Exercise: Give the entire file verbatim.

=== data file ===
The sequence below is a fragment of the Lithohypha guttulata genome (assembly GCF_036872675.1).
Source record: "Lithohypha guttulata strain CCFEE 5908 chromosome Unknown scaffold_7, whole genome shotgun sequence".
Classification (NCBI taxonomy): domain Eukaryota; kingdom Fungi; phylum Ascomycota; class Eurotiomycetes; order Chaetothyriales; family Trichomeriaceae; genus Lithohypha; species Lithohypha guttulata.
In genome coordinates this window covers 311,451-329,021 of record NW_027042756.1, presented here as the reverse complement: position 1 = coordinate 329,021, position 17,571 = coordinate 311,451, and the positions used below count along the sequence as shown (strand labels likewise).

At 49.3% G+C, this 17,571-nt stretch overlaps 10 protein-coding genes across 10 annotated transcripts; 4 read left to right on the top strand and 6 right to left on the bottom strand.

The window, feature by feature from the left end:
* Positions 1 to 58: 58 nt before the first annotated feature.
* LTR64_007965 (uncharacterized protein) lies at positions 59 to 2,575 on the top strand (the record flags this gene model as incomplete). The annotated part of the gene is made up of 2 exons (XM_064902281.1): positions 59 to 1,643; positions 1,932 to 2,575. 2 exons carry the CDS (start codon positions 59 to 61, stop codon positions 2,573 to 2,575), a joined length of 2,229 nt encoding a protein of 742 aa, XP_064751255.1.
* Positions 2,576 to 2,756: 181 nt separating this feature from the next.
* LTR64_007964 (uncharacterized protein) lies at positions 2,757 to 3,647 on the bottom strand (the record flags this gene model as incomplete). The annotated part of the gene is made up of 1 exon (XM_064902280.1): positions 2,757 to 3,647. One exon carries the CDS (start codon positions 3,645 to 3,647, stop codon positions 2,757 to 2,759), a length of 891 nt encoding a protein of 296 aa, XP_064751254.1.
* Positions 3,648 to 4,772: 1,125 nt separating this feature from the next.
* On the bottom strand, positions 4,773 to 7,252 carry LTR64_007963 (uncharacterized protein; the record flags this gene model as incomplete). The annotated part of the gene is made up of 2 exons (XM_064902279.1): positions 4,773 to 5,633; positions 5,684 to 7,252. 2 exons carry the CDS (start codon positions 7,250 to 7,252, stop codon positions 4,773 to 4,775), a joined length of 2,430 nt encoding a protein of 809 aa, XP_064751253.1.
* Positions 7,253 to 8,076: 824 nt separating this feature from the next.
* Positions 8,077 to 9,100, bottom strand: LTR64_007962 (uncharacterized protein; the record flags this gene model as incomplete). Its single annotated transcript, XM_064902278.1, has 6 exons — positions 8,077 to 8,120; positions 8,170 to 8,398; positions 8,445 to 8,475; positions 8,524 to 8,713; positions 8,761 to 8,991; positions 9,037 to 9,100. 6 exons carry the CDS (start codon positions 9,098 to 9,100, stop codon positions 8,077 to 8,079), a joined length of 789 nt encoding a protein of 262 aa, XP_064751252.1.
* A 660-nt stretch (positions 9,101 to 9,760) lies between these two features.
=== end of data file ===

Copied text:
The sequence below is a fragment of the Lithohypha guttulata genome (assembly GCF_036872675.1).
Source record: "Lithohypha guttulata strain CCFEE 5908 chromosome Unknown scaffold_7, whole genome shotgun sequence".
Classification (NCBI taxonomy): domain Eukaryota; kingdom Fungi; phylum Ascomycota; class Eurotiomycetes; order Chaetothyriales; family Trichomeriaceae; genus Lithohypha; species Lithohypha guttulata.
In genome coordinates this window covers 311,451-329,021 of record NW_027042756.1, presented here as the reverse complement: position 1 = coordinate 329,021, position 17,571 = coordinate 311,451, and the positions used below count along the sequence as shown (strand labels likewise).

At 49.3% G+C, this 17,571-nt stretch overlaps 10 protein-coding genes across 10 annotated transcripts; 4 read left to right on the top strand and 6 right to left on the bottom strand.

The window, feature by feature from the left end:
* Positions 1 to 58: 58 nt before the first annotated feature.
* LTR64_007965 (uncharacterized protein) lies at positions 59 to 2,575 on the top strand (the record flags this gene model as incomplete). The annotated part of the gene is made up of 2 exons (XM_064902281.1): positions 59 to 1,643; positions 1,932 to 2,575. 2 exons carry the CDS (start codon positions 59 to 61, stop codon positions 2,573 to 2,575), a joined length of 2,229 nt encoding a protein of 742 aa, XP_064751255.1.
* Positions 2,576 to 2,756: 181 nt separating this feature from the next.
* LTR64_007964 (uncharacterized protein) lies at positions 2,757 to 3,647 on the bottom strand (the record flags this gene model as incomplete). The annotated part of the gene is made up of 1 exon (XM_064902280.1): positions 2,757 to 3,647. One exon carries the CDS (start codon positions 3,645 to 3,647, stop codon positions 2,757 to 2,759), a length of 891 nt encoding a protein of 296 aa, XP_064751254.1.
* Positions 3,648 to 4,772: 1,125 nt separating this feature from the next.
* On the bottom strand, positions 4,773 to 7,252 carry LTR64_007963 (uncharacterized protein; the record flags this gene model as incomplete). The annotated part of the gene is made up of 2 exons (XM_064902279.1): positions 4,773 to 5,633; positions 5,684 to 7,252. 2 exons carry the CDS (start codon positions 7,250 to 7,252, stop codon positions 4,773 to 4,775), a joined length of 2,430 nt encoding a protein of 809 aa, XP_064751253.1.
* Positions 7,253 to 8,076: 824 nt separating this feature from the next.
* Positions 8,077 to 9,100, bottom strand: LTR64_007962 (uncharacterized protein; the record flags this gene model as incomplete). Its single annotated transcript, XM_064902278.1, has 6 exons — positions 8,077 to 8,120; positions 8,170 to 8,398; positions 8,445 to 8,475; positions 8,524 to 8,713; positions 8,761 to 8,991; positions 9,037 to 9,100. 6 exons carry the CDS (start codon positions 9,098 to 9,100, stop codon positions 8,077 to 8,079), a joined length of 789 nt encoding a protein of 262 aa, XP_064751252.1.
* A 660-nt stretch (positions 9,101 to 9,760) lies between these two features.